Led by my gnomish sharpshooter, the Advocates quickly overwhelmed the forces of bad and ended up decimating them to the point where they could no longer finish the mission objectives. Taylor even had an extra figure he wasn’t going to use and gave me my first “hit.” Ever the smart dealer, he knew this would be the tipping point for me and sure enough, I went in and picked up a set of minis for further exploration.

After the Relicblade demo, we moved on to the main event: Dracula’s America. I’ve been focusing on Dracula’s America from the non-supernatural angle but Friend Musgrove and Taylor wanted to explore the full game. I built a Twilight Order posse and we set up a three player map filled with some very interesting dimensional mechanics.

The mission had the posse’s exploring a ghost town that literally would phase in and out of the spirit realm. Taylor’s Skinwalker tribe excels at passing in and out of spirit realm so he would have a leg up.

Taylor was playing the Red Hand Coven, the natural enemy of my Twilight Order. One thing that is interesting is the campaign has each posse deciding whether they are fighting on the side of Order or Chaos. While this may seem obvious as “order = good, chaos = bad,” it is actually not that simple. If you are really getting into the narrative theme of the setting, Dracula is the firmly established President of the US. His reach is national and his Red Hand is keeping the peace in most of the territories and states. That actually aligns them with the “order” as they are trying to keep the current status quo.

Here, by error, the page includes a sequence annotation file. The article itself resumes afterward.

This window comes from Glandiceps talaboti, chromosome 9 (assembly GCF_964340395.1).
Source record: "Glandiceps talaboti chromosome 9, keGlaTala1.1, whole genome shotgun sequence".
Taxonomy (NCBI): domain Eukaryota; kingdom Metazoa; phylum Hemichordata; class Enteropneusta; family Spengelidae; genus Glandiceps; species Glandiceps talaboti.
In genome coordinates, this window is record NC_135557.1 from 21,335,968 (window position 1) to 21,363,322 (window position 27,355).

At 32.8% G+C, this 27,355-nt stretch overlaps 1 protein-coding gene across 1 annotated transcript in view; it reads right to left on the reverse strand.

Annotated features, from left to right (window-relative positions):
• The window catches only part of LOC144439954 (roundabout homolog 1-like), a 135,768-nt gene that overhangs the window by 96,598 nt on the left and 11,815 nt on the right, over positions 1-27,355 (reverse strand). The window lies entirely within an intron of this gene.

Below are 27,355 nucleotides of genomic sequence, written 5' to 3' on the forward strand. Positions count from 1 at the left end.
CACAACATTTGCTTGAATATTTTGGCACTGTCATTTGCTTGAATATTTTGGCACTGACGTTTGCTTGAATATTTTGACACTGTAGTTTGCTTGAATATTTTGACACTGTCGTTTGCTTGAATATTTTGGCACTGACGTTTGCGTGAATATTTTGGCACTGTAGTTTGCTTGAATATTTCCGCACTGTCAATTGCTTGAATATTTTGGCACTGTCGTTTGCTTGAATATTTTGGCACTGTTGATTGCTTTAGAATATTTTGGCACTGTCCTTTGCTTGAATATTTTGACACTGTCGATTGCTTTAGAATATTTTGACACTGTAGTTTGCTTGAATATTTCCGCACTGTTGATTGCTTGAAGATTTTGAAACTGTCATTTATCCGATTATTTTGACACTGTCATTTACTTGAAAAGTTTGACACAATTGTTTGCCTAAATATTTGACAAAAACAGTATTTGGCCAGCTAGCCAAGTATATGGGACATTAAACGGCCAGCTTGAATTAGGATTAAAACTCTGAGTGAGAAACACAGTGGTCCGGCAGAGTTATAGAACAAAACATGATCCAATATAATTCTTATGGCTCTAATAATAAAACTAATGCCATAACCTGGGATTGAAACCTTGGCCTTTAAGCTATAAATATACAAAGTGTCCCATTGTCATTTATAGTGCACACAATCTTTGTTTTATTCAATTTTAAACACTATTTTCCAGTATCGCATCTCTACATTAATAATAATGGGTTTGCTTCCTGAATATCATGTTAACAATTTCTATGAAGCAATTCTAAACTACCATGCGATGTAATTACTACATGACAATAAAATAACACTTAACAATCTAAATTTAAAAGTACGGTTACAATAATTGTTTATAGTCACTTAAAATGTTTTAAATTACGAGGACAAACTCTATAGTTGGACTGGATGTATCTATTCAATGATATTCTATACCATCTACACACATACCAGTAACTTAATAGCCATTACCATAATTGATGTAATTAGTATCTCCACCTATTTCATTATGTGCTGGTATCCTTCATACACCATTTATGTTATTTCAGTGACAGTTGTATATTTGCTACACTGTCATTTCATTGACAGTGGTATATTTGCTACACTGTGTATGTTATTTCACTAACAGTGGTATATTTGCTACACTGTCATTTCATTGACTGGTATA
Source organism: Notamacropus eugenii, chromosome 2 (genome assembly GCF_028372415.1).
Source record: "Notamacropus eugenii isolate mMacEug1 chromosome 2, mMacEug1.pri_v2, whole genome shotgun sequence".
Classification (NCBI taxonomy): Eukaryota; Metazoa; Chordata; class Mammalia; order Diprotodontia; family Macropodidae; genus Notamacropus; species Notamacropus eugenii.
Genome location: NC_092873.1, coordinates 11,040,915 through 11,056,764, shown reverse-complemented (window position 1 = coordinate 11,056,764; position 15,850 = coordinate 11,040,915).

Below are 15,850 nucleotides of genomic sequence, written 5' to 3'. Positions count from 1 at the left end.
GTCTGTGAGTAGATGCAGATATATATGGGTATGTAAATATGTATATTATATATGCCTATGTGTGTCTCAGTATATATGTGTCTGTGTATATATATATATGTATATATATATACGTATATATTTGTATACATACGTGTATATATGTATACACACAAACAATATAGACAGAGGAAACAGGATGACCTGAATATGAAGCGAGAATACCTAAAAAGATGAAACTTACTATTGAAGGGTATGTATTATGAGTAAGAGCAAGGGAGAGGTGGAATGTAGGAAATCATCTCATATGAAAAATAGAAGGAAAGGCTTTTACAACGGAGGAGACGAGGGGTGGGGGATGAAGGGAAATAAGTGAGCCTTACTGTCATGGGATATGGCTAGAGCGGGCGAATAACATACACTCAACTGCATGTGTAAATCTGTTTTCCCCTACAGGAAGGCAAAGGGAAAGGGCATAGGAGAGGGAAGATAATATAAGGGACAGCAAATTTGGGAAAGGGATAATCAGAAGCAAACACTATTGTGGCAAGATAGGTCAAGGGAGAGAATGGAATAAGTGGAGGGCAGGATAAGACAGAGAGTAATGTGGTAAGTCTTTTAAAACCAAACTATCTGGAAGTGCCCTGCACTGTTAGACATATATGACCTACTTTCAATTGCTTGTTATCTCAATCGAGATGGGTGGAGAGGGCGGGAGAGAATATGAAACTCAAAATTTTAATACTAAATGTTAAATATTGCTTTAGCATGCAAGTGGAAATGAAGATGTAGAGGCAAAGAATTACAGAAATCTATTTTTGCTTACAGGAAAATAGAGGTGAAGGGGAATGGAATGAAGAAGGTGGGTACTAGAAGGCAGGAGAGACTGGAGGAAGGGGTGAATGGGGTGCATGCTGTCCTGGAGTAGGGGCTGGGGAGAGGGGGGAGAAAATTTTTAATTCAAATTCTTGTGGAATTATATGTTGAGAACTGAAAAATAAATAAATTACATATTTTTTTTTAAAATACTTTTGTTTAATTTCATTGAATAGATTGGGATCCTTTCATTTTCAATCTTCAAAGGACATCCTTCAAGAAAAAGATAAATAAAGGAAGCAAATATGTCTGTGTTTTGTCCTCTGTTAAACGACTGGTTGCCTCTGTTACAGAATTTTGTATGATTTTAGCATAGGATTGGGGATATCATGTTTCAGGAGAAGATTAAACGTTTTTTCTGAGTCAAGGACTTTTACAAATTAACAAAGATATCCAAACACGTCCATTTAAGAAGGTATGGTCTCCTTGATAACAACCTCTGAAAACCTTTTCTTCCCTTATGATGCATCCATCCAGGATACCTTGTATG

“Chaos” can be seen as trying to subvert the status quo and overthrow the current regime. But even this can be viewed differently and is really open to interpretation. It is an interesting little twist to the beginning of the campaign as victory is tracked game by game and the “winner” then has a narrative result that furthers the history of the setting. The only real requirement is that you have to have equal numbers of players for each side (or as equal as you can).

The game went on a bit too long and I take full responsibility for that, not because I played too slow (which is a common occurrence) but rather, I did not have a tight grip on all the supernatural rules and we had our noses in rule books a lot of the time. In spite of that, I thought it went well with a lot of twists and flips in who was winning as the spirit realm kept flipping things back and forth on us and supernatural events came into play, causing some crazy unanticipated challenges. All of this cemented our like for the game and I look forward to hitting it more in the future.